Images distributed by the Office of War Information. Click to enlarge.
Instructions for loading propaganda shell with leaflets
Office of War Information
Safe conduct pass created by OWI/PWD (Psychological Warfare Division)
Propaganda Poster of Nazis Stabbing the Bible
African American worker at the Richmond Shipyards
Young boy uses ration book for first time.
Radio programs, newsreels and films were an essential part of this propaganda machine. Elmer Davis, the OWI Director in 1942, said of this process, “The easiest way to inject a propaganda idea into most people’s minds is to let it go through the medium of an entertainment picture when they do not realize that they are being propagandized.”
This war of information was not limited to US shores; enemy troops in Europe and the Pacific were also targeted. Leaflets, newspapers in foreign languages and magazines were used to demoralize enemy soldiers and encourage them to surrender. The Psychological Warfare Division (which worked with OWI and the Office of Strategic Services) also distributed soap, matches, sewing kits and seed packs with anti-Axis messages and pro-American images.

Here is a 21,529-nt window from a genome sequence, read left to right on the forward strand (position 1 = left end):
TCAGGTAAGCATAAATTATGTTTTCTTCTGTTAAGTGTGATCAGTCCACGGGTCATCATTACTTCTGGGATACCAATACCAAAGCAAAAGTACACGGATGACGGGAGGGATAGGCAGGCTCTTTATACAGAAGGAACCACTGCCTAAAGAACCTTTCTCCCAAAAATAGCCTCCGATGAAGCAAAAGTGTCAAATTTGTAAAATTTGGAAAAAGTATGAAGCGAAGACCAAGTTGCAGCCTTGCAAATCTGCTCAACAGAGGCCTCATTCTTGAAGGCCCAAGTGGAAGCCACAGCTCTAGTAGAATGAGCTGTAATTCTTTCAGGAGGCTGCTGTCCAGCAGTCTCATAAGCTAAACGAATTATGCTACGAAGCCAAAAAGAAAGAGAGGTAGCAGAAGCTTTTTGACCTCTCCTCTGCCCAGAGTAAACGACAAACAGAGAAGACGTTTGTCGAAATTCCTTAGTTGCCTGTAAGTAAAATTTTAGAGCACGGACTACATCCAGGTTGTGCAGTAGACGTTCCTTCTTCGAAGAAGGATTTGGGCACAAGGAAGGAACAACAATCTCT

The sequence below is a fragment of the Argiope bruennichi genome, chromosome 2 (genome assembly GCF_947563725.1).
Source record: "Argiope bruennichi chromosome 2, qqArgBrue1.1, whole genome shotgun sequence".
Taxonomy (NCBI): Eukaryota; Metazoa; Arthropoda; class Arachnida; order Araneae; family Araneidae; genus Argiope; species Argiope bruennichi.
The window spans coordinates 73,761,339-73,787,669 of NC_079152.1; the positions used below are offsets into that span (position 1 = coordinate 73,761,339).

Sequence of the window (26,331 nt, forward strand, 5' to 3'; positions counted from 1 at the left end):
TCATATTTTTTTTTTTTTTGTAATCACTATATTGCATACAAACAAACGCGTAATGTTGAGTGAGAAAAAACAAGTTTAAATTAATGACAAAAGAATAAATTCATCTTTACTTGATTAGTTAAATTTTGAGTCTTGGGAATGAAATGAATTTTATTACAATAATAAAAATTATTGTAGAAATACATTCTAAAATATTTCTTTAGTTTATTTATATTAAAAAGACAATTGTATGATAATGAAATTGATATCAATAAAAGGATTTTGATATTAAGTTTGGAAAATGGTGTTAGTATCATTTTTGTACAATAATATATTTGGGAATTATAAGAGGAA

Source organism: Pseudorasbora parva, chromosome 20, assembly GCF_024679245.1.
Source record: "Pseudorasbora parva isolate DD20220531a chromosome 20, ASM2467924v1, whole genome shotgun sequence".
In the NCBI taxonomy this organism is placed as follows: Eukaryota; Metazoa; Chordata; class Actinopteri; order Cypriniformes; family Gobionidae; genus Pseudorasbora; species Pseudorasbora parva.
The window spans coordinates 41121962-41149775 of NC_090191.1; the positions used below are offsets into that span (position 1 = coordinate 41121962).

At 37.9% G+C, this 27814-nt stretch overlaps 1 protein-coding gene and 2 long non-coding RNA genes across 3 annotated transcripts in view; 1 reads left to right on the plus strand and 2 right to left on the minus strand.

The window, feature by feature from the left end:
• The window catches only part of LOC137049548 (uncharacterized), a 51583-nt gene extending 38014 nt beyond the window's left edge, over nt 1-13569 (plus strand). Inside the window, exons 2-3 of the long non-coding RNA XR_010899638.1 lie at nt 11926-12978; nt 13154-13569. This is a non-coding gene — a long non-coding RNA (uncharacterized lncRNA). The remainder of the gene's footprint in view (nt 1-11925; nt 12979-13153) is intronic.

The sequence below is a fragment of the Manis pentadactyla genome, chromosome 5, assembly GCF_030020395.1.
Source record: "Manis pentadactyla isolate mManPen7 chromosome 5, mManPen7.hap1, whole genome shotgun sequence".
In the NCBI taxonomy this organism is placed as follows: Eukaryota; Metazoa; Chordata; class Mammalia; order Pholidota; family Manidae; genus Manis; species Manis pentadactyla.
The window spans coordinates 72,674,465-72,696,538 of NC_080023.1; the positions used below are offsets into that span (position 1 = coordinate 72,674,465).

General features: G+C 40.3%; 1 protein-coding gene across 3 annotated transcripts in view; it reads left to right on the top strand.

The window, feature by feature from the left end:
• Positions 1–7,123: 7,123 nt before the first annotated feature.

Many in Congress did not like the operation of the Office of War Information on US soil and by 1944 most of its work was done overseas. It was shut down in September of 1945. Many Americans were never aware that their war was fought not just on the battlefield but at the movies, in their favorite magazines and on the factory floor.
German attempts at sabotage and espionage in North America led to several arrests without the successful completion of any of the objectives.
Most people think of the U-boat as only being a highly efficient ship-killer, but it also supported espionage, intelligence gathering and sabotage operations throughout the war. These missions were carried out at points throughout Europe, on the coast of Africa, within the Arctic Circle and even in the Americas. Before the end of the war, U-boats made landings in North America on six separate occasions.